American Dreams

American Dreams

American Dreams

American Dreams

Synopsis

"No one knows how Porfirio entered the United States. Some say he traveled on the winds of a sandstorm, others say he walked over the hills, and still others say he flew. In the first story of this collection, Porfiro, the donkey, follows the very real, human flight north. Whimsical and magical, Porfiro's journey becomes mythologized as part of the lore of the trail of people moving north." "From Dona Asuncion, who by sheer force of will helps her terminally ill son outwit science...to a very exhausted Lady Death who has lost all interest in her vocation...to a bottle-blond phone-sex girl who's looking for love...Gonzalez Viana pens depictions of immigrant life. Infused with the folk traditions of Latin America, these stories follow immigrants as they face fierce challenges in adapting to life on the other side of the border." Title Summary field provided by Blackwell North America, Inc. All Rights Reserved

Excerpt

Every time we think about Porfirio, we don’t know what to think. Some say he entered the United States on the beach; others are sure he came over the hills, like most of us; and then there are those who would see him flying. They see him float over the hills of Tijuana. They see him dodge the radar posts and escape the infrared lights. They see him levitate, weightless, above the gringo’s helicopters. They see him alighting at the entrance to San Diego just like angels alight, and that is how they see him because Porfirio is small, furry, soft—a donkey inside and out—and though he be every bit a donkey, he is light and airy, so light and airy that when he trots he appears to steady himself, as if he were anchoring himself to the ground, as if he feared the wind would carry him away, and he always goes, he goes—the wind always carries him away.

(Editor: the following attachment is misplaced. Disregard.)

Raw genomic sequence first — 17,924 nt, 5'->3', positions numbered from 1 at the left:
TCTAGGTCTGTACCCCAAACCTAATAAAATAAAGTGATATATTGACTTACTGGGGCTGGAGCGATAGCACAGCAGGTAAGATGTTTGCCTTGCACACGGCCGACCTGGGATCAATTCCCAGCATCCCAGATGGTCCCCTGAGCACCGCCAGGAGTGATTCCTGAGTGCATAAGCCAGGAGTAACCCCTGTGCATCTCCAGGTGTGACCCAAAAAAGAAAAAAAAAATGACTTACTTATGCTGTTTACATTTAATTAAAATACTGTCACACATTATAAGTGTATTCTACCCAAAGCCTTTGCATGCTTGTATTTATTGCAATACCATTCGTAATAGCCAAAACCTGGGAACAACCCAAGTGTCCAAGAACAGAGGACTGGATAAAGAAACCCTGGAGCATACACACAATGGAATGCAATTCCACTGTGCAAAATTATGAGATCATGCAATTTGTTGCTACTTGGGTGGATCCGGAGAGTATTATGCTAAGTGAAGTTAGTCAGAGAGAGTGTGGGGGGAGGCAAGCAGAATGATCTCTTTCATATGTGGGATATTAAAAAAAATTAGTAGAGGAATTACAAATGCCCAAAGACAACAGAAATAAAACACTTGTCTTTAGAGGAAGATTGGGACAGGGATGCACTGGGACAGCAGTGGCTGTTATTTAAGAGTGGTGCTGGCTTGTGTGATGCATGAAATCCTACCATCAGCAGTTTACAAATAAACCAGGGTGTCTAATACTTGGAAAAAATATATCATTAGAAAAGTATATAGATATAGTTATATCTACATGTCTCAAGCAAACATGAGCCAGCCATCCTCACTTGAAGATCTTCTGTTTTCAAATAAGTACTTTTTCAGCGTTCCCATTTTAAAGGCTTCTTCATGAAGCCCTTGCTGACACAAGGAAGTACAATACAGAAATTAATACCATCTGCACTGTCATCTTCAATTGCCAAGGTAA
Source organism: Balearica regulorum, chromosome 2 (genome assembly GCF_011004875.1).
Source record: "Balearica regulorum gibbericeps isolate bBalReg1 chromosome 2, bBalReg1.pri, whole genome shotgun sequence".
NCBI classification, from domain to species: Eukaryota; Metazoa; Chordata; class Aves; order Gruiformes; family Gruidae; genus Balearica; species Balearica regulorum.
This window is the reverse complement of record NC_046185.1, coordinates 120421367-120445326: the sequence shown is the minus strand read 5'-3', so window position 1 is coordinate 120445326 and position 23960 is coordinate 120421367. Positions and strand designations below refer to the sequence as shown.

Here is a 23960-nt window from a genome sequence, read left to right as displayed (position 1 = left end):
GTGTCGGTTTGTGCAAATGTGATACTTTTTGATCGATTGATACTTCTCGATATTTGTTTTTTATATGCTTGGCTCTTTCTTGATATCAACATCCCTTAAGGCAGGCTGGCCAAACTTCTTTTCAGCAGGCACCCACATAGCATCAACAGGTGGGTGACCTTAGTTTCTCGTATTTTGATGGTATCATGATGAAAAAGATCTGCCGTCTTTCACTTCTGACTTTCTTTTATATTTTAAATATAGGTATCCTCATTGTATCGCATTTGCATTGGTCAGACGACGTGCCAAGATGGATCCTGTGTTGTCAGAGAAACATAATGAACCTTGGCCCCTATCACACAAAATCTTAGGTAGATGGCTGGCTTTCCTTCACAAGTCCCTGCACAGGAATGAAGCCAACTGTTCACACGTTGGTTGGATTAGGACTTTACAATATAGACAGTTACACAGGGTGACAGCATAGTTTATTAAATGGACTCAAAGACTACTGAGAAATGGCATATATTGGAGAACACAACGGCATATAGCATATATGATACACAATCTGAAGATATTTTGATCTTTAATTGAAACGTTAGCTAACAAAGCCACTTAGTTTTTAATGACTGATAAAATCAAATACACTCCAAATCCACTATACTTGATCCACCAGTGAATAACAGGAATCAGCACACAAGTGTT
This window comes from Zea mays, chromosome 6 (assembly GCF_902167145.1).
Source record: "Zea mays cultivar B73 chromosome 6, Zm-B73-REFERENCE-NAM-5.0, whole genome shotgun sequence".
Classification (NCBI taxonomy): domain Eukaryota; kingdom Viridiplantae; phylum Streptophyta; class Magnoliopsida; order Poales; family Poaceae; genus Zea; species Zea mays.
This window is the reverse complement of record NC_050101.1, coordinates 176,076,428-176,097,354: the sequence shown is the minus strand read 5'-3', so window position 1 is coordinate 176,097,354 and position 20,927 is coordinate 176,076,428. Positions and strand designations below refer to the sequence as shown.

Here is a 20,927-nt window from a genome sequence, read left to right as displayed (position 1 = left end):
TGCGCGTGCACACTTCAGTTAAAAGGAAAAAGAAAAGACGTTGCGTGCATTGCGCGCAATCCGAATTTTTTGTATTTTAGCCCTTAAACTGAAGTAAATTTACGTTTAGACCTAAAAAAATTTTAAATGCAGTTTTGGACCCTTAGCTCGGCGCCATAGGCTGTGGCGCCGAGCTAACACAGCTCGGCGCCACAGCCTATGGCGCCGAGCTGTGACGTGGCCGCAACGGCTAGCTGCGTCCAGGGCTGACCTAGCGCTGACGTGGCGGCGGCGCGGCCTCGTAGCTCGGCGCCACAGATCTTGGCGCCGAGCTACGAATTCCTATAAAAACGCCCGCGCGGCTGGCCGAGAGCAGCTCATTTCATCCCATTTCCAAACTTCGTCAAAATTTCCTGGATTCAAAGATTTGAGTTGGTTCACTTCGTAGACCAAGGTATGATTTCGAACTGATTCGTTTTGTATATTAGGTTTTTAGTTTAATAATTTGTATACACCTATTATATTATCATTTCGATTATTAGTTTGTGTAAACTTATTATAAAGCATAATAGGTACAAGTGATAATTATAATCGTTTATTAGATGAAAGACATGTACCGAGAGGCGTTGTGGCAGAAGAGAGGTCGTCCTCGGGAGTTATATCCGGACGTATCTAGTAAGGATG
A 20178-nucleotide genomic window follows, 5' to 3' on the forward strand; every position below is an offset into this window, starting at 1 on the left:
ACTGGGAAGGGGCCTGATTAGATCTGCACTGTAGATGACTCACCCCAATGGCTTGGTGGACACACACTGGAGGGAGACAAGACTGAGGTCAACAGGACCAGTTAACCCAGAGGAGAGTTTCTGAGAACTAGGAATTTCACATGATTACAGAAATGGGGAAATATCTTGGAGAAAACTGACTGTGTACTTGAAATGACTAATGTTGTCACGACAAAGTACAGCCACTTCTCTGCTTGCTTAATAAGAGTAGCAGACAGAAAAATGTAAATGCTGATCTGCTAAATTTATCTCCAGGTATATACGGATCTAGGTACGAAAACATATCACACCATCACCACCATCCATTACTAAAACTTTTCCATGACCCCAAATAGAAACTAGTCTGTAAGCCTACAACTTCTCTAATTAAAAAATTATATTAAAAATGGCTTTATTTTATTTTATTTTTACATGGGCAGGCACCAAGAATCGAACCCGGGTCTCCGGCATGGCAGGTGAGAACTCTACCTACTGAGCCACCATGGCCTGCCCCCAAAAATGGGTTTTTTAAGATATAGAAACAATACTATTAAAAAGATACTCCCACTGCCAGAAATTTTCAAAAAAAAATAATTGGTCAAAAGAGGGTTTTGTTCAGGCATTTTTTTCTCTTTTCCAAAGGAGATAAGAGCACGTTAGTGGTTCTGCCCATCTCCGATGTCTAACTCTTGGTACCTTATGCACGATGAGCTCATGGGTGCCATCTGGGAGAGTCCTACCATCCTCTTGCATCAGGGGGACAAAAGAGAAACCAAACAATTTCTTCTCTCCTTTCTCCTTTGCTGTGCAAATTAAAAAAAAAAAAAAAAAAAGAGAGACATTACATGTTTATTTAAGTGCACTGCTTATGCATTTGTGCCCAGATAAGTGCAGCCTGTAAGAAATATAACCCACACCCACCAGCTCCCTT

One of the Espino family’s neighbors informs us that Porfirio was taken across the border during a sand storm one day when the wind blew so forcefully that several Mexican hills crossed over without showing their papers, and an eloping couple with no place to hide was lost in the abundant skies of California. But that can’t be true because not even God can hide Porfirio’s ears when Porfirio gets nervous, or turns stubborn as a mule, or dumb as an ass, and plows on toward the United States in the middle of a storm—invisible, transparent, incorporeal, silent, philosophical, but always an ass—and before . . .

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